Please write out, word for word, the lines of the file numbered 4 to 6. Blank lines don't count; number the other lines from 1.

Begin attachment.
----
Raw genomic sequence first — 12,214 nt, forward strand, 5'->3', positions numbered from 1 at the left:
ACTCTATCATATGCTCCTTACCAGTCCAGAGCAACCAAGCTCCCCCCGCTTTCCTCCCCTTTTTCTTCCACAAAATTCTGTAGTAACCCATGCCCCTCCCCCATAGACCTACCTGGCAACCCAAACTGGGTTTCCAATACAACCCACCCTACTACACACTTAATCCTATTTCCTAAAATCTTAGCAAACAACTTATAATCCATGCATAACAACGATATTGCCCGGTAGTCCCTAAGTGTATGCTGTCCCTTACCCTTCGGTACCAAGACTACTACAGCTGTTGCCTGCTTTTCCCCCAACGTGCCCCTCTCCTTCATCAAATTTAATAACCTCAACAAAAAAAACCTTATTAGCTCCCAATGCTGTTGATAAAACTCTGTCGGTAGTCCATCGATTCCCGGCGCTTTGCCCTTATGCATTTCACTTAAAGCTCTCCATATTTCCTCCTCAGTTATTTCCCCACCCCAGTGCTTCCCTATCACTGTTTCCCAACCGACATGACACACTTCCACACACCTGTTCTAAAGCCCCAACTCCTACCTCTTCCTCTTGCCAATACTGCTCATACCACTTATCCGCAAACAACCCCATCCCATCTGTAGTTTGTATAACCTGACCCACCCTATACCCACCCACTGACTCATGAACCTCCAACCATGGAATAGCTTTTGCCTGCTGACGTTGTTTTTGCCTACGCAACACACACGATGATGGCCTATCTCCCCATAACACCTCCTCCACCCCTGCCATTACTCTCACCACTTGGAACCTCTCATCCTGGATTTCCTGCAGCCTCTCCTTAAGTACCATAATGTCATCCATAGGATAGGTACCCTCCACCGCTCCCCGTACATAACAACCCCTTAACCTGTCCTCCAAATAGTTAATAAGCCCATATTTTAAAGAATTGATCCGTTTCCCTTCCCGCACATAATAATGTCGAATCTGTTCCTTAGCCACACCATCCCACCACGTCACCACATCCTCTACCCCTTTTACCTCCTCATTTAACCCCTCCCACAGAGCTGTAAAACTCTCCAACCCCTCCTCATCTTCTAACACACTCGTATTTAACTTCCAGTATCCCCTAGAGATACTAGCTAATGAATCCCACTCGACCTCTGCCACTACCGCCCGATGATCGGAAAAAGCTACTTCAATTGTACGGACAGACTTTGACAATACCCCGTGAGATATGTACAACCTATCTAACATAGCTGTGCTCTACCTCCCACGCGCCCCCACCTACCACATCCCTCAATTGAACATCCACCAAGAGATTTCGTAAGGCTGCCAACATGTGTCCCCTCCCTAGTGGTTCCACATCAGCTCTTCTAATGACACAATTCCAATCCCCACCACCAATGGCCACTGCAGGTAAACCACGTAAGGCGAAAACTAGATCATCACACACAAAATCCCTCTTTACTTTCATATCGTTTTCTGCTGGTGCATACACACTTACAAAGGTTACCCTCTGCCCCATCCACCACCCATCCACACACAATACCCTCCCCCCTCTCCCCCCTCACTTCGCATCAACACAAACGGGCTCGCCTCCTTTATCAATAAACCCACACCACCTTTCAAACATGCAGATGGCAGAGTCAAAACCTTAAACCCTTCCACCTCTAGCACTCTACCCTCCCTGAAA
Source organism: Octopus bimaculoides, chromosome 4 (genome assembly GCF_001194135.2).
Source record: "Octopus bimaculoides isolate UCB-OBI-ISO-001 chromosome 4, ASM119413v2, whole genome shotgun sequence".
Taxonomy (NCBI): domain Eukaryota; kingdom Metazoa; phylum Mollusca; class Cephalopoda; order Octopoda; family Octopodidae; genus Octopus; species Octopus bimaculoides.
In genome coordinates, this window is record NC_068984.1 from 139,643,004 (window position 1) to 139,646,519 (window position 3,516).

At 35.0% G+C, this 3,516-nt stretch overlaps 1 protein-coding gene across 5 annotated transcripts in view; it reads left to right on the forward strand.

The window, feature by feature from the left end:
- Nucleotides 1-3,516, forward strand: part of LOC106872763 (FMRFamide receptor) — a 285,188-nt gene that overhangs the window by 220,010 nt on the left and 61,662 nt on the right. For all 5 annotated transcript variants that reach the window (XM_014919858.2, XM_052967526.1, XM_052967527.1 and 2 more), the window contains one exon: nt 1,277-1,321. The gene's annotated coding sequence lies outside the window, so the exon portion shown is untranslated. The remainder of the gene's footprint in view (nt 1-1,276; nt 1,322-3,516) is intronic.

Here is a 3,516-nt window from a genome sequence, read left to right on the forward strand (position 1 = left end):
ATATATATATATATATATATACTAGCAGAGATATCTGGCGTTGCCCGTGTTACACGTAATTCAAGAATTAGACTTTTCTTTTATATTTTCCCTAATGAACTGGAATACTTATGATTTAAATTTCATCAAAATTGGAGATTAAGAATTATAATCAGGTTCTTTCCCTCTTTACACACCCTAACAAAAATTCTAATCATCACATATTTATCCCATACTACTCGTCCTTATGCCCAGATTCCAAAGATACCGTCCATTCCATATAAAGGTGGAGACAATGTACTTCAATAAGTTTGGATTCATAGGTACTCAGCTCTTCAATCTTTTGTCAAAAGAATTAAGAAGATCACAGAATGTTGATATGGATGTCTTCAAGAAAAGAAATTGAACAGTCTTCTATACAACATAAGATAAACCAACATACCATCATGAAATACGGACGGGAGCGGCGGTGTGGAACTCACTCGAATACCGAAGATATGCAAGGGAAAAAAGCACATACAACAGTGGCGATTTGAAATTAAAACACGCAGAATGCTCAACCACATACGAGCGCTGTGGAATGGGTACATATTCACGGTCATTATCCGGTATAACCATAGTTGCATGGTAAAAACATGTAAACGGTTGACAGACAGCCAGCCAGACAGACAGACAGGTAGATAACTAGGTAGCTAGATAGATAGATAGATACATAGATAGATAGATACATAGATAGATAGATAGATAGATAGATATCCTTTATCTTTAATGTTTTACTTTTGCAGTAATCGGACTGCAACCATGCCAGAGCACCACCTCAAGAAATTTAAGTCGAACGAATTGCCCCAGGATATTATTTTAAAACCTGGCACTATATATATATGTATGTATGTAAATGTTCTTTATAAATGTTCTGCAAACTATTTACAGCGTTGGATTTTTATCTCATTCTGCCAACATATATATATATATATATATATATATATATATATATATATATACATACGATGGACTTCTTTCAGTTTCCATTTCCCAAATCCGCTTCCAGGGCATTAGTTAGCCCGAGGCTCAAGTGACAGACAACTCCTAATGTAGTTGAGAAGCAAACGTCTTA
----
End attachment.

Source record: "Octopus bimaculoides isolate UCB-OBI-ISO-001 chromosome 4, ASM119413v2, whole genome shotgun sequence".
Taxonomy (NCBI): domain Eukaryota; kingdom Metazoa; phylum Mollusca; class Cephalopoda; order Octopoda; family Octopodidae; genus Octopus; species Octopus bimaculoides.
In genome coordinates, this window is record NC_068984.1 from 139,643,004 (window position 1) to 139,646,519 (window position 3,516).